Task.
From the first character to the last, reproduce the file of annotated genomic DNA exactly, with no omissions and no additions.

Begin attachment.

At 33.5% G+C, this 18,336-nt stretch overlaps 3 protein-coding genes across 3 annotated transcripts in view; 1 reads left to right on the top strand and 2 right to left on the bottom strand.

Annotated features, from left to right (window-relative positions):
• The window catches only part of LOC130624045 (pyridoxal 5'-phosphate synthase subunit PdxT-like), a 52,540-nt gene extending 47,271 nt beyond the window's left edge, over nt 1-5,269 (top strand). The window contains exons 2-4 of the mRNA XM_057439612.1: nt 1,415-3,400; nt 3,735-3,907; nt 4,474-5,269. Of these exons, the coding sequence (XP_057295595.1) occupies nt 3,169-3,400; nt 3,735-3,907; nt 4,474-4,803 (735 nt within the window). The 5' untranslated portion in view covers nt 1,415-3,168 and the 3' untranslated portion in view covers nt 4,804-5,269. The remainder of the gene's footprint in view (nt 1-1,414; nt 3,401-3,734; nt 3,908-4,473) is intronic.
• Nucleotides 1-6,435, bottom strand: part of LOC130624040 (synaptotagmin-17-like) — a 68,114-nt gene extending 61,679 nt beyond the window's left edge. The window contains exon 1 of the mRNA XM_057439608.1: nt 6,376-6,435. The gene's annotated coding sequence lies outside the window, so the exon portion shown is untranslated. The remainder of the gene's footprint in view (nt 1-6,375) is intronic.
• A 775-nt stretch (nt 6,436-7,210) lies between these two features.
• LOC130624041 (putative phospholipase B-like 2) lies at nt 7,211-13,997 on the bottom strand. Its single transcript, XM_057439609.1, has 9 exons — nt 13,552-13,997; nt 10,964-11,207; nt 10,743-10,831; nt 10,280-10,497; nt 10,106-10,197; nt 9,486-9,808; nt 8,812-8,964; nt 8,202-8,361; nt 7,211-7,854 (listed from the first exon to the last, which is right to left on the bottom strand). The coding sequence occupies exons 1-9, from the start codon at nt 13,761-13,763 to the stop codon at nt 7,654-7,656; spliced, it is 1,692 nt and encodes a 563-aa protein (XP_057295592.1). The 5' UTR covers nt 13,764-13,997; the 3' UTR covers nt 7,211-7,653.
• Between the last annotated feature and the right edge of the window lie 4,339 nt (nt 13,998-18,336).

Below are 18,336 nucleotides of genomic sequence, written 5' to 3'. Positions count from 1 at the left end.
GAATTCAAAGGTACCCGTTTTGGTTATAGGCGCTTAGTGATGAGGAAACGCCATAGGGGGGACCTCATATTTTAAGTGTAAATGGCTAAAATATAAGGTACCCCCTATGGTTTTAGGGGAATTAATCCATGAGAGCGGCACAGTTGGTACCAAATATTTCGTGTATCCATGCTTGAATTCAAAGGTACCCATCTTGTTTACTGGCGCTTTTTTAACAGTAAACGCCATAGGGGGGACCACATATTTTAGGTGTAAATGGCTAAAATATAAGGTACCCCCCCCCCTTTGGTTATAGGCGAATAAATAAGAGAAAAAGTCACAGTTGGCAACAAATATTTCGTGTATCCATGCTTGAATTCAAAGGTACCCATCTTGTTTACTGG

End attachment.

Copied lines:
At 33.5% G+C, this 18,336-nt stretch overlaps 3 protein-coding genes across 3 annotated transcripts in view; 1 reads left to right on the top strand and 2 right to left on the bottom strand.

Annotated features, from left to right (window-relative positions):
• The window catches only part of LOC130624045 (pyridoxal 5'-phosphate synthase subunit PdxT-like), a 52,540-nt gene extending 47,271 nt beyond the window's left edge, over nt 1-5,269 (top strand). The window contains exons 2-4 of the mRNA XM_057439612.1: nt 1,415-3,400; nt 3,735-3,907; nt 4,474-5,269. Of these exons, the coding sequence (XP_057295595.1) occupies nt 3,169-3,400; nt 3,735-3,907; nt 4,474-4,803 (735 nt within the window). The 5' untranslated portion in view covers nt 1,415-3,168 and the 3' untranslated portion in view covers nt 4,804-5,269. The remainder of the gene's footprint in view (nt 1-1,414; nt 3,401-3,734; nt 3,908-4,473) is intronic.
• Nucleotides 1-6,435, bottom strand: part of LOC130624040 (synaptotagmin-17-like) — a 68,114-nt gene extending 61,679 nt beyond the window's left edge. The window contains exon 1 of the mRNA XM_057439608.1: nt 6,376-6,435. The gene's annotated coding sequence lies outside the window, so the exon portion shown is untranslated. The remainder of the gene's footprint in view (nt 1-6,375) is intronic.
• A 775-nt stretch (nt 6,436-7,210) lies between these two features.
• LOC130624041 (putative phospholipase B-like 2) lies at nt 7,211-13,997 on the bottom strand. Its single transcript, XM_057439609.1, has 9 exons — nt 13,552-13,997; nt 10,964-11,207; nt 10,743-10,831; nt 10,280-10,497; nt 10,106-10,197; nt 9,486-9,808; nt 8,812-8,964; nt 8,202-8,361; nt 7,211-7,854 (listed from the first exon to the last, which is right to left on the bottom strand). The coding sequence occupies exons 1-9, from the start codon at nt 13,761-13,763 to the stop codon at nt 7,654-7,656; spliced, it is 1,692 nt and encodes a 563-aa protein (XP_057295592.1). The 5' UTR covers nt 13,764-13,997; the 3' UTR covers nt 7,211-7,653.
• Between the last annotated feature and the right edge of the window lie 4,339 nt (nt 13,998-18,336).

Below are 18,336 nucleotides of genomic sequence, written 5' to 3'. Positions count from 1 at the left end.
GAATTCAAAGGTACCCGTTTTGGTTATAGGCGCTTAGTGATGAGGAAACGCCATAGGGGGGACCTCATATTTTAAGTGTAAATGGCTAAAATATAAGGTACCCCCTATGGTTTTAGGGGAATTAATCCATGAGAGCGGCACAGTTGGTACCAAATATTTCGTGTATCCATGCTTGAATTCAAAGGTACCCATCTTGTTTACTGGCGCTTTTTTAACAGTAAACGCCATAGGGGGGACCACATATTTTAGGTGTAAATGGCTAAAATATAAGGTACCCCCCCCCCTTTGGTTATAGGCGAATAAATAAGAGAAAAAGTCACAGTTGGCAACAAATATTTCGTGTATCCATGCTTGAATTCAAAGGTACCCATCTTGTTTACTGG